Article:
Books on Bulgaria
% of GDP
Update No: 114 - (28/11/06)
Bulgaria to continue effective foreign policy and economic
Bulgaria needs to be an active EU member state, rather than part of the union's
periphery, President Georgi Purvanov told a news conference after the second
round of presidential elections on October 29, which saw him victorious.
Purvanov won a second term in office with the support of nearly 78 per cent of
voters, defeating the leader of the ultra-nationalist Ataka movement, Volen
Siderov, who compared the winner to Al Capone, a case of 'accuser; c'est
s'accuser,' being a character he rather resembles himself.
Bulgarians had voted wisely and responsibly, said Purvanov. Various political
leaders had offered contradictory advice but voters had managed to make the
correct choice. Purvanov said that with the elections over, he was willing to
work with all democratic parties in Bulgaria. Purvanov said he had no personal
conflict with Siderov. "I am against policies that aim to create artificial
ethnic tension in regions that have a mixed population," Purvanov said.
It was the first time in Bulgaria's history that a presidential candidate had
got more than 60 per cent of the vote in both rounds of an election, he said.
Purvanov said that he would continue following a foreign policy that ensured
Bulgaria's EU future. Other foreign policy priorities would include a focus on
problems like the trial of the Bulgarian medics in Libya, said Purvanov.
He said that the priorities of his next term as President would include national
defence and the professionalisation of the military, said Purvanov, who as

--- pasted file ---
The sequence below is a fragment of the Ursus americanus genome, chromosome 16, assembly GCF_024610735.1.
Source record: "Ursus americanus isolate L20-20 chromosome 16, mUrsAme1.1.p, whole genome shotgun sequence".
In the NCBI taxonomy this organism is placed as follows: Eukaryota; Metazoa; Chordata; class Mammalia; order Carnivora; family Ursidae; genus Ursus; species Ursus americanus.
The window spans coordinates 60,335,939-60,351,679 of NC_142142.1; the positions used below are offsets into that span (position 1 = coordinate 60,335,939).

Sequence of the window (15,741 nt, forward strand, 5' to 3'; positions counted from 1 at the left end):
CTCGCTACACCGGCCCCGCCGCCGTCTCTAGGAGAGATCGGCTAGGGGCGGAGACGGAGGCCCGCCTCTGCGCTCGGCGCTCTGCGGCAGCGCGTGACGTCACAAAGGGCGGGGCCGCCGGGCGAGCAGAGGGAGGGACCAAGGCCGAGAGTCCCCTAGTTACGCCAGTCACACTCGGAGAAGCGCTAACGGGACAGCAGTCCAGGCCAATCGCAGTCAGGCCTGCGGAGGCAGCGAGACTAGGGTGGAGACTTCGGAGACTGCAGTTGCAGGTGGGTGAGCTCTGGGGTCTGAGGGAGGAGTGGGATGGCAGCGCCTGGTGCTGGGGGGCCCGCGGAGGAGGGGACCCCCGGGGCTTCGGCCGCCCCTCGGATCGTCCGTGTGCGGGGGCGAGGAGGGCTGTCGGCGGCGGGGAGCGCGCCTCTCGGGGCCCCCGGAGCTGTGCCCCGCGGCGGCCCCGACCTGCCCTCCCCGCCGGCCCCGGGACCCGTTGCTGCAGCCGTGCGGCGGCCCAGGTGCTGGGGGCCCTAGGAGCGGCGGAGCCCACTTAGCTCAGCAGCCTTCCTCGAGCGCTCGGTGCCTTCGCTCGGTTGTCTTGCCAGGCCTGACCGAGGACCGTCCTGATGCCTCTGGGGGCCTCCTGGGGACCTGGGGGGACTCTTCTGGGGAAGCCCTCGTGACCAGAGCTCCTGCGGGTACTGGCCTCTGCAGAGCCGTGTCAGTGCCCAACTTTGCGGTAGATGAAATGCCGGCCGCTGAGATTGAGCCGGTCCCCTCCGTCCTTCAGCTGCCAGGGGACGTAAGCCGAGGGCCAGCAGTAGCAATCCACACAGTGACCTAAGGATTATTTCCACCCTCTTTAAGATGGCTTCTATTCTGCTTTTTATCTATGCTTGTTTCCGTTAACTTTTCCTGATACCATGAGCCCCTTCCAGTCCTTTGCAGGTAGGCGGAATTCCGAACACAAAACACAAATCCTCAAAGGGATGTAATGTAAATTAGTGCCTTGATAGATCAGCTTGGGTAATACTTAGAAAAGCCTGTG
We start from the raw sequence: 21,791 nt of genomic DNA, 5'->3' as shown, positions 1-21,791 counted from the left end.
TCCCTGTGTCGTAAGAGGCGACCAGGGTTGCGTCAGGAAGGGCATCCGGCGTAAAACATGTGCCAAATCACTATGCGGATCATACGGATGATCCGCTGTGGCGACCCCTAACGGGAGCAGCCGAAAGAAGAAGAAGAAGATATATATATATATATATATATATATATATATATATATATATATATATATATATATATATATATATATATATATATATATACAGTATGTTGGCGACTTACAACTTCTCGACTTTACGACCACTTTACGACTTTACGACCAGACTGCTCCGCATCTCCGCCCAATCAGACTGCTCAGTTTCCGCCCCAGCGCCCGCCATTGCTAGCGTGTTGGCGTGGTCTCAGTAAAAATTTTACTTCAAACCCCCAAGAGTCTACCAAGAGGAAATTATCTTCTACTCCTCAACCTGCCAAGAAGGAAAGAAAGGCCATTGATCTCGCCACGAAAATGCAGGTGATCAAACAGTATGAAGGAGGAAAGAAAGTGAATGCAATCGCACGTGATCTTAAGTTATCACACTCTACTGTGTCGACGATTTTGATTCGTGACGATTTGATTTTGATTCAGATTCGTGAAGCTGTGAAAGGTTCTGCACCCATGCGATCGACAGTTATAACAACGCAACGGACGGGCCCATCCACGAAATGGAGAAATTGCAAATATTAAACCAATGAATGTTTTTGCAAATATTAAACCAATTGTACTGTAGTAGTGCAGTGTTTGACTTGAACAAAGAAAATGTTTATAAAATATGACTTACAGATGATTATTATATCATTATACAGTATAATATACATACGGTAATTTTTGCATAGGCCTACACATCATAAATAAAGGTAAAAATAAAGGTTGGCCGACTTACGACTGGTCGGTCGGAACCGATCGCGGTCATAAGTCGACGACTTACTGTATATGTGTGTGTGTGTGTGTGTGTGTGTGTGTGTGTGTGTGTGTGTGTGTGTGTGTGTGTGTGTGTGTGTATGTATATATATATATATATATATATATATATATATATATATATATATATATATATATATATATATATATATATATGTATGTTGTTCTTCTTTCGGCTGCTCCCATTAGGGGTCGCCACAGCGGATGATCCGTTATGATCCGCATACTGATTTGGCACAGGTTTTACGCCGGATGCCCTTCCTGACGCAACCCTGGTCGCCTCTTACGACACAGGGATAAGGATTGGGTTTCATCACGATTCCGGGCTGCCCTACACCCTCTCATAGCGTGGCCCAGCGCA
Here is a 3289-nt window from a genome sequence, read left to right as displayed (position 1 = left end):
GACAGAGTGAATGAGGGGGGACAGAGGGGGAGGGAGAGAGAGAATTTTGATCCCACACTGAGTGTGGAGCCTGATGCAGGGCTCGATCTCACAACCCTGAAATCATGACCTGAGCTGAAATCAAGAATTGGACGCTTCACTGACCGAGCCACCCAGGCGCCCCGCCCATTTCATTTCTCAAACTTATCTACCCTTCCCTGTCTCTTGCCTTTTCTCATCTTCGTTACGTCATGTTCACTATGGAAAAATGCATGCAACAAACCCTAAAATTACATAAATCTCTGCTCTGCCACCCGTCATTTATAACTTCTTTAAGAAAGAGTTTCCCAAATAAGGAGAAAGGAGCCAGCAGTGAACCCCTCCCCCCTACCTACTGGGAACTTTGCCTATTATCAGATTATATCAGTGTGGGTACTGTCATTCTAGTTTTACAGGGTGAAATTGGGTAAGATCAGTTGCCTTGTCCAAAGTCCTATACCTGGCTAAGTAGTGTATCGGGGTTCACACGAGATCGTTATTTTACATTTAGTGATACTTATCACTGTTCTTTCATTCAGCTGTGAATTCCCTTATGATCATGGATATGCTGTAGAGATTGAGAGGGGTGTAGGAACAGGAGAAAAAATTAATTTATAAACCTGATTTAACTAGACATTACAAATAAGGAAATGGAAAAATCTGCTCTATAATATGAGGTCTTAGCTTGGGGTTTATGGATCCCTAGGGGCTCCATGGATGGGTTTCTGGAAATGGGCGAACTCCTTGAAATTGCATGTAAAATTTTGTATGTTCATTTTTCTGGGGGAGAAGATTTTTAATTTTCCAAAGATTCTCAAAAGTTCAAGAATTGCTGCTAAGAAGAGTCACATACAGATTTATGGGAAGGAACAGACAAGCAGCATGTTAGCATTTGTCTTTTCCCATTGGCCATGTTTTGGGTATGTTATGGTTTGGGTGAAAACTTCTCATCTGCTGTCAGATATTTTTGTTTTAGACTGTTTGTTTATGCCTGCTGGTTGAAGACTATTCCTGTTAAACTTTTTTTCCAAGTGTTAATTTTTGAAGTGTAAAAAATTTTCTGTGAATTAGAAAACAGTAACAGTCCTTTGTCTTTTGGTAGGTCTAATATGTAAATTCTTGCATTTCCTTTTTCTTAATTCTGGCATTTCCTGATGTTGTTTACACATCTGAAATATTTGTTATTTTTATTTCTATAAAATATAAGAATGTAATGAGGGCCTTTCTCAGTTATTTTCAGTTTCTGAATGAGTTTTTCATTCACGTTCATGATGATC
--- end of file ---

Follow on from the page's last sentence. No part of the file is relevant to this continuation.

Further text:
President is Commander-in-Chief of Bulgaria's armed forces. Other priorities
would be to work in co-operation with municipal authorities, and to promote
Active budget policies and preferential treatment for Bulgarian companies were
also needed, said Purvanov. He said that he wanted to see an increasing number
of young people involved in the setting up of the country's institutions.
Bulgaria and Romania will join the EU; but under close supervision?
Bulgaria and Romania are very different countries. But they share a mentality of
legerdemain when it comes to matters to do with money and property, bred by
decades of communism no doubt.
This is very well known in Europe. It makes their reception into the EU a
The basic argument for their inclusion is clear. EU membership will deeply
anchor democracy, the rule of law, and the free market economy in the new member
states and will enhance regional stability. It was agreed in the turbulent 1990s
when it made great sense to promote stability in the Balkans.
Accession of both countries was already agreed upon during the EU summit in
Helsinki, in December 1999. The Thessaloniki Summit (June 2003) set the
accession-date of Jan. 1, 2007. On April 25, 2005, both countries signed their
Accession Treaties in Luxemburg. These treaties also contain protocols on a
possible one-year postponement, but cancellation of the operation as such was
out of the question.
The rejection of the European Constitution by French and Dutch voters last year
was clearly a turning-point. It has been interpreted as a clear hint that the
inhabitants of the old and rich member states are no longer willing to pay for
obscure, unknown peoples in the East and Southeast. This time, there were no
flags, emotional euphoria, and grandiloquent-bombastic rhetoric about "the
final end of the Cold War," which was the case on May 1, 2004, when eight
former Soviet satellites joined the ranks of the happy European family. Instead,
Bulgaria and Romania received a remarkably lukewarm welcome.
Brussels the watchdog
On September 26th, the European Commission, the executive body of the
European Union, announced that the Balkan-duo would be allowed to enter the EU
on January 1st, 2007. Like a severe martinet of a schoolmaster, the EU
commission immediately admonished the two errant pupils.
Its (draft) report, compiled under the auspices of enlargement commissioner Olli
Rehn, pointed out that the two are in need of additional education about
European rules and values. Rehn's report states that Bulgaria has only produced
limited progress in modernizing its justice system, adding a complaint about the
lack of investigation and prosecution of high-level corruption, and warns
Romania that "petty and small scale corruption remains a problem."
If Romania and Bulgaria fail to push on judicial reform, judgements and warrants